As a German firm exits the city, downtown Atlanta ponders its future

Newport is under contract to sell its South Downtown portfolio. Will it delay revitalization of one of the most historic — and neglected — areas in Atlanta?
Mitchell Street SW, home to Historic Hotel Row, is near the Mercedes-Benz Stadium in Atlanta.   (Steve Schaefer/

Credit: Steve Schaefer

Credit: Steve Schaefer

Mitchell Street SW, home to Historic Hotel Row, is near the Mercedes-Benz Stadium in Atlanta. (Steve Schaefer/

A German firm caught Atlanta’s real estate world off guard seven years ago when it began buying dozens of empty and boarded-up downtown buildings with a plan to revive them with new restaurants, shops, offices and residences.

Stocked with what was described as patient investor funds, Newport RE set about building a community it dubbed South Downtown, aiming to restore what disinvestment and neglect had taken from one of the oldest parts of the city.

If Newport’s emergence as a downtown power player was unexpected, its sudden exit was downright shocking. Last month, the company said it was selling its entire Atlanta portfolio straddling blocks of Peachtree, Mitchell and Broad streets to Atlanta developer Braden Fellman Group. Economic pressure from Russia’s invasion of Ukraine, the pandemic’s upending of commercial real estate and difficult financial markets forced its hand, Newport said.

Since COVID-19 hit, some of downtown’s marquee projects have faced significant challenges.

Underground Atlanta’s planned redevelopment was rebooted under a new owner. Newport is almost out the door. The developer steering Centennial Yards, the transformation of what was known as the Gulch, is plowing ahead but also rethinking the need for so many offices as corporations cut costs. And the uncertainty of what comes next for downtown has left longtime residents wondering whether their dreams for a bustling city center will ever become a reality.

“Some of us are surrounded by surface parking lots and empty promises of developments past,” said Kyle Kessler, an architect and downtown resident.

Andrew Braden, principal of Braden Fellman, said he hopes to continue to collaborate with the Newport team and aims to bring the vision of a bustling South Downtown to life.

“Our work in Atlanta over the past four decades has been highly focused on creating residential opportunities in some of Atlanta’s oldest neighborhoods,” he said in an email. “This is no different — and the neighborhood needs more people living in it.”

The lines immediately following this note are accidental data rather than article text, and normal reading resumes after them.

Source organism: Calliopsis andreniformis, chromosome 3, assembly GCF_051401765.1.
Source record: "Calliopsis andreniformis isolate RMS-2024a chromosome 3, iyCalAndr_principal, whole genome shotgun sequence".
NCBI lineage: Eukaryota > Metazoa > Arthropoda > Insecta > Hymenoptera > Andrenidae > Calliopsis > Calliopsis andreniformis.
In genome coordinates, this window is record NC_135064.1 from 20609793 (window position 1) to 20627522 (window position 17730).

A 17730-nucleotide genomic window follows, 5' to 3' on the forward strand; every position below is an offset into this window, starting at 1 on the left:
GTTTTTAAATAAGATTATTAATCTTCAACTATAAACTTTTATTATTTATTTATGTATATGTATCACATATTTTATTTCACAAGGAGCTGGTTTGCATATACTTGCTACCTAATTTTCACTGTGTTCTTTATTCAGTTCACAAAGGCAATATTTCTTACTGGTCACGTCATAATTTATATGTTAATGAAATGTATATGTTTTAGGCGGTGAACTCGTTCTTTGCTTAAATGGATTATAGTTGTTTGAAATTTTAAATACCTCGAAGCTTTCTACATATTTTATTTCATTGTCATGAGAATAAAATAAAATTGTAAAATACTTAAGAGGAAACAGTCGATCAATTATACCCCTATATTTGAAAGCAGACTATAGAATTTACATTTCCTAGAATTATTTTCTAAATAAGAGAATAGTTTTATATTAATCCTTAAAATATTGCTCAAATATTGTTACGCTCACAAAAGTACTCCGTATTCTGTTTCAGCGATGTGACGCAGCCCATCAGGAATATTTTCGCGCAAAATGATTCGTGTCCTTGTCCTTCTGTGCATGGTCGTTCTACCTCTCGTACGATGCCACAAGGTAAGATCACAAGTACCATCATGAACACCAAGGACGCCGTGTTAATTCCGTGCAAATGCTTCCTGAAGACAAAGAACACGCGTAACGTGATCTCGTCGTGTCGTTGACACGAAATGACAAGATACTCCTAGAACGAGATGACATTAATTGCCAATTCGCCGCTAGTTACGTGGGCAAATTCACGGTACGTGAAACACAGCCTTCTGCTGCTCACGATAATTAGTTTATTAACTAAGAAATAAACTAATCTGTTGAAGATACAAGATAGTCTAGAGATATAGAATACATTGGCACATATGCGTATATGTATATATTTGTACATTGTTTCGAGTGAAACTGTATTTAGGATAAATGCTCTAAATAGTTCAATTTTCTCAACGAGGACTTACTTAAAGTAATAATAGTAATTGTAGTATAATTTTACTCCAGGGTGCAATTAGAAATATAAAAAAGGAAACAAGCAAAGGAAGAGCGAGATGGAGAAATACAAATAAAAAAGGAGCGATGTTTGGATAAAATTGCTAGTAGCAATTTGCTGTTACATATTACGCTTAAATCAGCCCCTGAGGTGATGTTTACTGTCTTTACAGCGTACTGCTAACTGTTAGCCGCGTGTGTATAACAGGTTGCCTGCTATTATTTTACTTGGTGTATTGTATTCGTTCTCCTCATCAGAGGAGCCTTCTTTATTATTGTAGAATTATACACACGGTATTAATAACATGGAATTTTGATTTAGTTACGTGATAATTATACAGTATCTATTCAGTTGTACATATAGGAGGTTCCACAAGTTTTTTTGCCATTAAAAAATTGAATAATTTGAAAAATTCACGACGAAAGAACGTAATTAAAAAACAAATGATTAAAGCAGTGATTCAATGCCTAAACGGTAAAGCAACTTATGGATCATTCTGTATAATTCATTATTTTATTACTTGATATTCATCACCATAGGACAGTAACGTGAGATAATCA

Atlanta boosters still express confidence in downtown’s rebound, while also acknowledging the wrenches thrown into best-laid plans.

Michael B. Russell, the CEO of H.J. Russell & Co. which worked on landmarks including Mercedes-Benz Stadium and the National Center for Civil and Human Rights, said the sale will delay South Downtown’s timeline.

“I think that area will eventually do well, but this is no doubt a setback,” he said.

Aerial photo shows Broad St SW between Mitchell Street and MLK Jr. Dr., Wednesday, August 9, 2023, in Atlanta. (Hyosub Shin /


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Atlanta’s historic district

Downtown is the beating heart of conventions, pro sports and the city’s tourism industry. It’s also home to local, state and federal agencies and Georgia State University. But its office buildings are older and many corporations over the years have left, lured by newer towers in Midtown, Buckhead and along the Beltline.

Downtown also has lagged in residential growth. Nearly 1,000 apartment units are in the construction pipeline downtown, but that pales in comparison to Midtown and east Atlanta, according to real estate consulting firm Haddow & Company.

Over the years, Georgia State has stitched together a modern urban campus from a hodge-podge of old buildings. While that’s brought some stability, downtown needs more than the cycle of college semesters and transient students. It needs permanent residents.

Egbert Perry, the CEO of longtime Atlanta developer Integral Group, said downtown has suffered from years of disinvestment, and putting housing in the city center “was a totally foreign concept” for decades due to concerns about crime. In 1989, Atlanta’s violent crime rate was double that of New York City, though violent crime rates are much lower today.

Perry said there’s hope, pointing to Midtown’s evolution from a derelict district decades ago into what’s now one of the most expensive places to live in Atlanta.

“Some very thoughtful businesses and civic people were saying that we need to make some investment in Midtown to turn the tide,” he said.

Getting people living and working again in South Downtown was the cornerstone of Newport’s plan. The firm has a reputation for buying, renovating and holding urban streetscapes, funding itself with the retirement savings of well-heeled families. That kind of patient investment capital, experts say, is a pre-requisite for tackling a challenge like this South Downtown.

The Five Points area was once the city’s financial district. Decades ago, it was home to two intercity rail terminals — Atlanta Union Station and Terminal Station. Before both were razed, Kessler said the stretch along Mitchell, Broad and Forsyth streets supported a variety of haberdasheries, department stores and hotels, while the upper floors housed lawyers and doctors.

Atlanta, GA: An old photo showing the hotels on historic hotel row on Mitchell Street. (COPY PHOTO BY FRANK NIEMEIR / AJC Staff)

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Over the decades as metro Atlanta spread out, downtown’s population slumped. Corporations moved, and many storefronts of South Downtown emptied.

Jake Nawrocki, who opened Newport’s U.S. office, said he saw potential in the neglected buildings and an opportunity to create a district with unparalleled character. Rather than raze and pave, he aimed to convert the inert.

“You’d be the historic district of Atlanta,” said Nawrocki, who left Newport in 2019 to form his own firm, Anvil RE.

South Downtown’s centerpiece emerged on Mitchell Street. There, Historic Hotel Row, a block of early 20th century buildings would become restaurants and shops. And 222 Mitchell, a mid-rise former bank headquarters, would become refurbished offices and a rooftop lounge.

Historic Hotel Row is part of the real estate holdings of German developer Newport in Atlanta on Tuesday, August 1, 2023. (Katelyn Myrick/

Credit: Katelyn Myrick

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Credit: Katelyn Myrick